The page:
By John Schmeelk
» More Columns
There are a million different things to say about James Dolan, but these two are certain: He sticks by his friends, and he doesn’t give a damn what anybody thinks.
If there’s anything you can take from his decision to put Isiah Thomas in charge of the New York Liberty (and make him partial owner), see above. You could also argue Dolan is completely out of his mind for putting someone who was found guilty of sexual harassment in charge of a women’s basketball team.
This city would have exploded had Dolan brought Thomas back to the Knicks (again). Yet, somehow, he found something that might be more controversial and tone-deaf. Having someone with Thomas’ history as the central figure in a sexual harassment lawsuit running a women’s hoops team is something out of a “Saturday Night Live” skit.
In societal terms, it’s much, much worse than putting Thomas back in charge of the Knicks. It’s the equivalent of having David Duke put in charge of the NAACP. How will female basketball players feel about suiting up for someone who a jury believed addressed a fellow executive, Anucha Browne Sanders, as a “b—-” and a “ho”?
Madison Square Garden’s statement made it even worse:
“We did not believe the allegations then, and we don’t believe them now. We feel strongly that the jury improperly and unfairly held Isiah Thomas responsible for sordid allegations that were completely unrelated to him, and for which MSG bore responsibility. In fact, when given the opportunity, the jury did not find Isiah liable for punitive damages, confirming he did not act maliciously or in bad faith. We believe Isiah belongs in basketball, and are grateful that he has committed his considerable talent to help the Liberty succeed.”
Dolan, once again defiant to the end. You can just imagine him writing that out in a rage on a sheet of scrap paper between JD and the Straight Shot gigs. Technically accurate, the statement does not take into account that the Garden was found guilty of sexual harassment, with Thomas alleged as one of the main perpetrators. The organization was forced to pay damages, not Thomas individually. That doesn’t mean the jury didn’t think he did anything. He simply means they thought it more appropriate for the company to pay up rather than the individual. The Garden can deny it all they want — a jury of peers found them liable.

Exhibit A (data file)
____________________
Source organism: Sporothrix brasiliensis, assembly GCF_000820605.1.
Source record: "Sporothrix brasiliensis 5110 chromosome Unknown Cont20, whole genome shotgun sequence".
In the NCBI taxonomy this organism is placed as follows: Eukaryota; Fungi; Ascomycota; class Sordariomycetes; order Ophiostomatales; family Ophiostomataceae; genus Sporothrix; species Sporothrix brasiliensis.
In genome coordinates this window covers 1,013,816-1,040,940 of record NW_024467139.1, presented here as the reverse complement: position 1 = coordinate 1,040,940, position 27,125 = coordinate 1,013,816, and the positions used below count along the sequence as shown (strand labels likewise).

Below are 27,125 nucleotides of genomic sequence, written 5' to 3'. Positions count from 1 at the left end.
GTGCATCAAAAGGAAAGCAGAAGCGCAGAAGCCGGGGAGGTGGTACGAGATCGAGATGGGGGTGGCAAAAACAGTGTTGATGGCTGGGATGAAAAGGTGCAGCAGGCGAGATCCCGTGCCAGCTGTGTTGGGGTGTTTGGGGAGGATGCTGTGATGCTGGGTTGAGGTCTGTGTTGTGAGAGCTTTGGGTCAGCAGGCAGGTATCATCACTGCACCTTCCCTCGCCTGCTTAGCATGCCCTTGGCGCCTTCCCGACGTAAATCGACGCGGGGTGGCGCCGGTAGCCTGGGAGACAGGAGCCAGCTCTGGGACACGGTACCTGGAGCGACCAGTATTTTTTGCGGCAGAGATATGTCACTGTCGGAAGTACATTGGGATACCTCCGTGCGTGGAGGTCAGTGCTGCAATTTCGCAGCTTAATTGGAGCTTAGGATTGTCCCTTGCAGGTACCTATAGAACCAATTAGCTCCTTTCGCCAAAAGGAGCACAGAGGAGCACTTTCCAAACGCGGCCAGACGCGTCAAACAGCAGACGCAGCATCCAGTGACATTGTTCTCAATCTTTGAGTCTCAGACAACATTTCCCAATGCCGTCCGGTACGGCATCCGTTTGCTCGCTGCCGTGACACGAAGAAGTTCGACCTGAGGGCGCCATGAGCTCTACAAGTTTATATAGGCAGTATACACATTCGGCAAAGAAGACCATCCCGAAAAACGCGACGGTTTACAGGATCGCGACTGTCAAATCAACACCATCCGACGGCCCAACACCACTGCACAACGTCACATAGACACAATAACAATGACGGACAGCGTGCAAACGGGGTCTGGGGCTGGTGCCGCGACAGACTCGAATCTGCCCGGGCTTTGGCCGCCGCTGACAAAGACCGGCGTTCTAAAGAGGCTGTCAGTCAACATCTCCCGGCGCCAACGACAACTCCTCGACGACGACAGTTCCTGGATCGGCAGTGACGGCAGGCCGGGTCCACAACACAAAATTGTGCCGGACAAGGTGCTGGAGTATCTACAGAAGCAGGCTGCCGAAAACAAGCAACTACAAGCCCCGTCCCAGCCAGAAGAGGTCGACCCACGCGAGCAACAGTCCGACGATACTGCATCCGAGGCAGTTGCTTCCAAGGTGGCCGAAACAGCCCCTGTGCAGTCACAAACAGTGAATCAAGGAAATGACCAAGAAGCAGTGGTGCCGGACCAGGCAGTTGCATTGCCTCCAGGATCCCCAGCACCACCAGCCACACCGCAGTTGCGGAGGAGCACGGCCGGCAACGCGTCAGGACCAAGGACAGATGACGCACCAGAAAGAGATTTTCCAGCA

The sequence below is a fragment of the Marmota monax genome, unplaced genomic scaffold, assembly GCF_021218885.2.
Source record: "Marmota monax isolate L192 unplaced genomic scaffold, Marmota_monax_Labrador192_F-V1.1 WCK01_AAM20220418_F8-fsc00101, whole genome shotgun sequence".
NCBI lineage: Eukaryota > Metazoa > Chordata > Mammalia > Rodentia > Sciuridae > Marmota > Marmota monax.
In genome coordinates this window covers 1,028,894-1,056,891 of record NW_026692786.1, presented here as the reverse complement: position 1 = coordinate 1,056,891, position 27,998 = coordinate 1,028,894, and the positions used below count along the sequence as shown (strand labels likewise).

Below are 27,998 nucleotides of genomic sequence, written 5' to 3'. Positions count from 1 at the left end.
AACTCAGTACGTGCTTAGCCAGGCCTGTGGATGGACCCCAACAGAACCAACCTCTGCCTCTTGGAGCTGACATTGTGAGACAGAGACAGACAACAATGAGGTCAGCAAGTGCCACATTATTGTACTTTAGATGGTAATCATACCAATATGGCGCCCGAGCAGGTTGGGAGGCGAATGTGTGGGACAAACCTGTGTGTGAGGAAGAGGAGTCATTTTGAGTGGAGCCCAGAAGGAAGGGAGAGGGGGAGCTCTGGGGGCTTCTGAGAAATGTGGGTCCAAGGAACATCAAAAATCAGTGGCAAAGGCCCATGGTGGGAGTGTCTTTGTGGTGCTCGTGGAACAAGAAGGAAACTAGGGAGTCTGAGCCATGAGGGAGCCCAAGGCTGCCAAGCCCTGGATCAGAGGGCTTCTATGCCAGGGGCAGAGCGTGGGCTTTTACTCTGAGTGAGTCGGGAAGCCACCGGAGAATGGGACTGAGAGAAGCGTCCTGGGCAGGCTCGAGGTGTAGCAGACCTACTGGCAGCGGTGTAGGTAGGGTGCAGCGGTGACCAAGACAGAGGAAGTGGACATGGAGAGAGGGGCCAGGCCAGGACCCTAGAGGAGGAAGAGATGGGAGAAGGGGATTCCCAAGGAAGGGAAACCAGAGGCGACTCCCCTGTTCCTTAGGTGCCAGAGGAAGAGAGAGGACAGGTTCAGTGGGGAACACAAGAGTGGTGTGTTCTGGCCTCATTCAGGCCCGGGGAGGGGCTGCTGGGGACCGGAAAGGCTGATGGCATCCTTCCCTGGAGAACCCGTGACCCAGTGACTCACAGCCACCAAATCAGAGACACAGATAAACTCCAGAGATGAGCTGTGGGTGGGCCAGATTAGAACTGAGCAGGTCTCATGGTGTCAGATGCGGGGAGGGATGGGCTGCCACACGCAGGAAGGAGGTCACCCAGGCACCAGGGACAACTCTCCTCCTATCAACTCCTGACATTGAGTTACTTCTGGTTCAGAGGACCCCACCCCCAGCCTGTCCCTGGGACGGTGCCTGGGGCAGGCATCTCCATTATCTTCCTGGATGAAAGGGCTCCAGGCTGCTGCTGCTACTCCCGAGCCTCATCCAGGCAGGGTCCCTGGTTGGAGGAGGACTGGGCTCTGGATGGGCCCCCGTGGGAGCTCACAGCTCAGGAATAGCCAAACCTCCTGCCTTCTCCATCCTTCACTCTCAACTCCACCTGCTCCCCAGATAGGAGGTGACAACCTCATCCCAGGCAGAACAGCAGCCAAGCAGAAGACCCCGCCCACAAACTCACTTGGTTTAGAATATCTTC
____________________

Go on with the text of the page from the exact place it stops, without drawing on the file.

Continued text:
Thomas cost the organization $11.6 million, and embarrassment with a trial in which the organization was (rightfully) dragged through the mud for inappropriate behavior. Any head of a business should run as fast as possible from Thomas. Yet, somehow, this is the second time Dolan has tried to rehire his old friend. There’s something to be said for loyalty, and Dolan has that in spades, but on the other side of that is judgment.
Dolan has consistently, in his 15-plus years owning the Knicks, shown a complete lack of judgment in nearly every respect. Whether it is his media policy, moving on from Donnie Walsh, firing Marv Albert, running Marcus Camby and Latrell Sprewell out of town, overruling his general manager in the Carmelo Anthony trade, the rumored “note card” LeBron James presentation, spurning Patrick Ewing and Charles Oakley, letting Jeremy Lin walk, giving Allan Houston $100 million, siding with Thomas over Larry Brown (though there might not have been a good decision to be made there), or fancying himself the face and voice of a band of any kind, Dolan makes almost exclusively bad decisions.
This might be the worst. Even the most inexperienced public relations expert… no, even the worst public relations student… no, anyone with a properly functioning brain would advise him this would be a disaster. But that’s the real trick. Dolan doesn’t listen to anyone. He doesn’t give a damn. He is the honey badger. He does what he wants, when he wants. No one can stop him. He seems to get more joy out of his decisions when others despise them. He is his own man. He does it his way and no one else’s.
The WNBA board of governors is going to have to approve Thomas’ ownership stake, which if I had to guess, won’t happen. But no one will stop him from being the team’s president. It’s his job because Dolan can’t stand to have his buddy not working for him, no matter how embarrassing it might be. It doesn’t get any lower than this. It really doesn’t.
Dolan, on nearly level that doesn’t involve spending money, is now the worst owner in professional sports.
For the rest of time, whenever someone asks the inevitable question — even James Dolan isn’t dumb enough to do that, right? — the answer will invariably be: Well, he did put Isiah Thomas, an alleged sexual harasser, in charge of a women’s basketball team. There’s no good answer. Everything is possible.
The only saving grace for Knicks fans is that Thomas will be spending his time with the Liberty, and not the Knicks. Might Dolan ask his opinion on things? Sure. But he was going to do that anyway. For Knicks president Phil Jackson, it’s better for his enemy to be out in the open, not lurking in the shadows. Perhaps Thomas will fail at running the Liberty, making his return to the Knicks even less likely than it is now. Stash him in the WNBA and let him fail and rot.
Or maybe Thomas is one step closer to running the Knicks. I don’t know. Nobody else does, either. The only person who has a clue is James Dolan, and he doesn’t give a damn that it’s a bad idea.
He’s going to do whatever he wants, critics and everyone else’s opinions be damned.
This is James Dolan’s world, and we’re all just living in it.
You can follow me on Twitter @for everything Knicks, Giants and the world of sports.